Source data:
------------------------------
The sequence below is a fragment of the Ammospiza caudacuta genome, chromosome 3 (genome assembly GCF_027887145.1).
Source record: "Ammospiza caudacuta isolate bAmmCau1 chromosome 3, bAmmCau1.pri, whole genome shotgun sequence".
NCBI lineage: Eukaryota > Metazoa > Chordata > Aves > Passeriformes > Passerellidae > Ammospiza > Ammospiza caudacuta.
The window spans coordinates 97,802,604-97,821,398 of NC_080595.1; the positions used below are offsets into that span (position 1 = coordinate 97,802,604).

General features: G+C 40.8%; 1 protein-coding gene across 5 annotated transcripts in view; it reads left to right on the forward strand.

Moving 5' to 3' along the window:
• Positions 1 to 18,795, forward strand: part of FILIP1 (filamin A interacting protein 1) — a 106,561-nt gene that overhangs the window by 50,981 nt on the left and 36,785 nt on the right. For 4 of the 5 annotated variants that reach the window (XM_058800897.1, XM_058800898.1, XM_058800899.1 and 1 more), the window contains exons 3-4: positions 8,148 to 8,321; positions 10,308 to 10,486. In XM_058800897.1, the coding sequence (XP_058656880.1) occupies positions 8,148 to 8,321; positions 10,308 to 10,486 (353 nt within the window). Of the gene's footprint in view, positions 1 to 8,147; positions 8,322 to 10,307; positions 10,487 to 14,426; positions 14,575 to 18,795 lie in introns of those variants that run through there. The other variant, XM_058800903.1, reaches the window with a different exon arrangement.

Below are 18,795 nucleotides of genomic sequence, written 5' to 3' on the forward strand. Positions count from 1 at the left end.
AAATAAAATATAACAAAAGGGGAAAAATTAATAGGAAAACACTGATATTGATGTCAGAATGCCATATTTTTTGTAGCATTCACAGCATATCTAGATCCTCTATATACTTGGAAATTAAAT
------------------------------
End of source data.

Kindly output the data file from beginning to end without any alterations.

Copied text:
The sequence below is a fragment of the Ammospiza caudacuta genome, chromosome 3 (genome assembly GCF_027887145.1).
Source record: "Ammospiza caudacuta isolate bAmmCau1 chromosome 3, bAmmCau1.pri, whole genome shotgun sequence".
NCBI lineage: Eukaryota > Metazoa > Chordata > Aves > Passeriformes > Passerellidae > Ammospiza > Ammospiza caudacuta.
The window spans coordinates 97,802,604-97,821,398 of NC_080595.1; the positions used below are offsets into that span (position 1 = coordinate 97,802,604).

General features: G+C 40.8%; 1 protein-coding gene across 5 annotated transcripts in view; it reads left to right on the forward strand.

Moving 5' to 3' along the window:
• Positions 1 to 18,795, forward strand: part of FILIP1 (filamin A interacting protein 1) — a 106,561-nt gene that overhangs the window by 50,981 nt on the left and 36,785 nt on the right. For 4 of the 5 annotated variants that reach the window (XM_058800897.1, XM_058800898.1, XM_058800899.1 and 1 more), the window contains exons 3-4: positions 8,148 to 8,321; positions 10,308 to 10,486. In XM_058800897.1, the coding sequence (XP_058656880.1) occupies positions 8,148 to 8,321; positions 10,308 to 10,486 (353 nt within the window). Of the gene's footprint in view, positions 1 to 8,147; positions 8,322 to 10,307; positions 10,487 to 14,426; positions 14,575 to 18,795 lie in introns of those variants that run through there. The other variant, XM_058800903.1, reaches the window with a different exon arrangement.

Below are 18,795 nucleotides of genomic sequence, written 5' to 3' on the forward strand. Positions count from 1 at the left end.
AAATAAAATATAACAAAAGGGGAAAAATTAATAGGAAAACACTGATATTGATGTCAGAATGCCATATTTTTTGTAGCATTCACAGCATATCTAGATCCTCTATATACTTGGAAATTAAAT